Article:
Saturday, June 25, 2011

Loving a Mangod

Loving A Mangod

"You are with me in every step I take."
There is a beauty you see in the contrast between
how he speaks to me in those dulcet low tones
and what I want him to do with my body
with the way he feeds my soul
and yet leaves me wanting

when it is just the two of us whispering
our prayer of thanks more sacred than church
I could hear a dripping drop dripping
almost like the ticking of a clock
marking time, a reminder that we are mortal
a tiny leak in a ceiling and the immediate solution
was a big red bucket nothing fancy or wonderful
just this red red beating heart of water meeting
an object that wouldn't be moved
an underneath the thunder we were alive
every point of nature being more of wonder
because you are of the organic and yet a mangod
who would leave his footprint here
long after this moment passed
after even we stopped breathing
when we were different people our souls looking for one another
and when found like this time around
lost in the magic of the randomness of love
striking like lightning
slaying the monsters we create
because in the commonality of spirit
of his spirit I am found
like the muse or a talisman
found by a treasure map

Love's language is universal and it's power
so overwhelming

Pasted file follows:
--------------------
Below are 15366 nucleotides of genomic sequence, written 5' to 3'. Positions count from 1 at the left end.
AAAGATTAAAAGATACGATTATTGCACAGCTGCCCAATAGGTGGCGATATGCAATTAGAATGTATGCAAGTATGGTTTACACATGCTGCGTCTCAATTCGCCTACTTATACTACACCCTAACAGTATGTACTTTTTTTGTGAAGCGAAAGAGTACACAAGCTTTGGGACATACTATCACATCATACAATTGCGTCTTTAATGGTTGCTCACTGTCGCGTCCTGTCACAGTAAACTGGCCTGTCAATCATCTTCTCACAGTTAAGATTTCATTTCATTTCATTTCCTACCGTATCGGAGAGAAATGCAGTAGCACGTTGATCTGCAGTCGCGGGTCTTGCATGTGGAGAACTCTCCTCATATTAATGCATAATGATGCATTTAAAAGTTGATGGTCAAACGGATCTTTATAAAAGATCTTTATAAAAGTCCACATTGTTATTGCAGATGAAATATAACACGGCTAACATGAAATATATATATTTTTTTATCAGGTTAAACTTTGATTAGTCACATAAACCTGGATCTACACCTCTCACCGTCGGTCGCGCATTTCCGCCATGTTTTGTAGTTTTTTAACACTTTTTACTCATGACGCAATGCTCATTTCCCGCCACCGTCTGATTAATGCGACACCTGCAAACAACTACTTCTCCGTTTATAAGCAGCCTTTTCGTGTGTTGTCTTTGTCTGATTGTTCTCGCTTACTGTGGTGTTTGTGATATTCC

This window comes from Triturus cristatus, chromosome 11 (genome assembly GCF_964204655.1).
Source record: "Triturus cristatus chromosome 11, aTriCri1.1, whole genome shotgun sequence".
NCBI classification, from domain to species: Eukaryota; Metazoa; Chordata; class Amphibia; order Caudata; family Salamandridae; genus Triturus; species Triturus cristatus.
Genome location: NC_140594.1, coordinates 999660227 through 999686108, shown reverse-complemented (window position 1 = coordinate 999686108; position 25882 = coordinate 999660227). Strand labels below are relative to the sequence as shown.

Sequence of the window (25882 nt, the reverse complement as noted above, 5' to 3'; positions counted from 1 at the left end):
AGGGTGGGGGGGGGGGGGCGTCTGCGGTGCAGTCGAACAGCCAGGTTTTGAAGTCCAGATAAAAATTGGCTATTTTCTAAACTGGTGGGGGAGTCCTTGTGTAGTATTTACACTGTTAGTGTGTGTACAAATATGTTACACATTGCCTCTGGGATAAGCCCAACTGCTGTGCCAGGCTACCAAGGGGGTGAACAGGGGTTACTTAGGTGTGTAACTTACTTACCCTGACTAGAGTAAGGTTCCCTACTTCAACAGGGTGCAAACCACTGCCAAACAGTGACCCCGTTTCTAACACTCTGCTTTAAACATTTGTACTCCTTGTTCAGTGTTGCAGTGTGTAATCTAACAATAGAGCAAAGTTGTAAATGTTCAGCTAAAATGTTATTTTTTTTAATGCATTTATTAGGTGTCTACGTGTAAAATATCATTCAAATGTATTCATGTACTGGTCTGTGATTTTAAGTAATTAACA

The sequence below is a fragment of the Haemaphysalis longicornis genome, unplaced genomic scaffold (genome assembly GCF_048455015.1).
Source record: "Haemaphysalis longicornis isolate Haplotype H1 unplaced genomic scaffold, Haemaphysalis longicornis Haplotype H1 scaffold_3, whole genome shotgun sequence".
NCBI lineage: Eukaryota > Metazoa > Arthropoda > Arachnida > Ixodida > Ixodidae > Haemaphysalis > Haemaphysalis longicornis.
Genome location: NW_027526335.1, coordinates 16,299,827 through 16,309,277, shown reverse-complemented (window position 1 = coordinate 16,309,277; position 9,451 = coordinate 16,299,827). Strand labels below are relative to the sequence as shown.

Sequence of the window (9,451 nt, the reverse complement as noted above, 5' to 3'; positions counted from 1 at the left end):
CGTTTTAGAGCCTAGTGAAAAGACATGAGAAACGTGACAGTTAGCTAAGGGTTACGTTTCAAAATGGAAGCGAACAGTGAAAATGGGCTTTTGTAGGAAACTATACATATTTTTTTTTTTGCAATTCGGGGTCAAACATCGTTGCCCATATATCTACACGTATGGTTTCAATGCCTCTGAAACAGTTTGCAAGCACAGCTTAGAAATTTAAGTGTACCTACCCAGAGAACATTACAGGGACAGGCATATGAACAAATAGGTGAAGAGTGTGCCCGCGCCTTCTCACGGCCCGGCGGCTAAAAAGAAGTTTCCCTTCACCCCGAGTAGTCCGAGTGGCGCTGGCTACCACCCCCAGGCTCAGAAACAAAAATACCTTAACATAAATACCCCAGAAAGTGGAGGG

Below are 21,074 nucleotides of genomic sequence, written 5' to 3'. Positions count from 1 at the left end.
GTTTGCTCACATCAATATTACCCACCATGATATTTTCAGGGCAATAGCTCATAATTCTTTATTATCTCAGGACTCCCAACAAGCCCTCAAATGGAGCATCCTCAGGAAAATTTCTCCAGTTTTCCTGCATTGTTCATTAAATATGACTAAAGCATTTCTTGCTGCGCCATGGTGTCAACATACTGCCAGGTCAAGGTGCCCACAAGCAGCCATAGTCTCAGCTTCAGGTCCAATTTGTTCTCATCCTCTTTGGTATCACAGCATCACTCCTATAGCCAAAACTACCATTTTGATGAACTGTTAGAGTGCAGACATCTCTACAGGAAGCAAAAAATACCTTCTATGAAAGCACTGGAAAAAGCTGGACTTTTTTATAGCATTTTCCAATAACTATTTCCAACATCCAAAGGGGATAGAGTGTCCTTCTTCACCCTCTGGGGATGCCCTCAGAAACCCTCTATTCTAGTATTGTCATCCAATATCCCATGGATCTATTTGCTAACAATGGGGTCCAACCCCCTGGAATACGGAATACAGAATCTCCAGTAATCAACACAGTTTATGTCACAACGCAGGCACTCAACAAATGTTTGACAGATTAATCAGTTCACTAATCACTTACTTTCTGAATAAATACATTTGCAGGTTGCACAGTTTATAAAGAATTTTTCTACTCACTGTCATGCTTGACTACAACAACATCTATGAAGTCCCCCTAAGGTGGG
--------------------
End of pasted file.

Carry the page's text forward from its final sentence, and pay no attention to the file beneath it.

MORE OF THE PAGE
that even when you are falling
it feels like flying
when his mere absence leaves the space next to me empty
a little lost
the earth's wobbling movement not quite right
knowing peace is found when his thigh
is pushed up against mine
and victory found when I can hear him let go
praying in that moment he knows that peace is found
when I let go
and the lingering question sitting on the end of your tongue
when did you become part of my soul?
when did want's history become need?
Can Love be the sustenance of forever?
and even though "Yes, of course I know"
I still wait for you to ask

The photo above is a Morning Glory Pool. The pool is a hot spring in the Upper Geyser Basin of Yellowstone National Park in the United States. The pool was named by Mrs. E. N. McGowan, wife of Assistant Park Superintendent, Charles McGowan in 1883. She called it Convolutus, the Latin name for the morning glory flower of which the springs resemble. By 1889, the name Morning Glory Pool had become common usage in the park[1]. Many early guidebooks called this feature Morning Glory Spring. The distinct color of the pool is due to bacteria which inhabit the water. On a few rare occasions the Morning Glory Pool has erupted as a geyser, usually following an earthquake or other nearby seismic activity.

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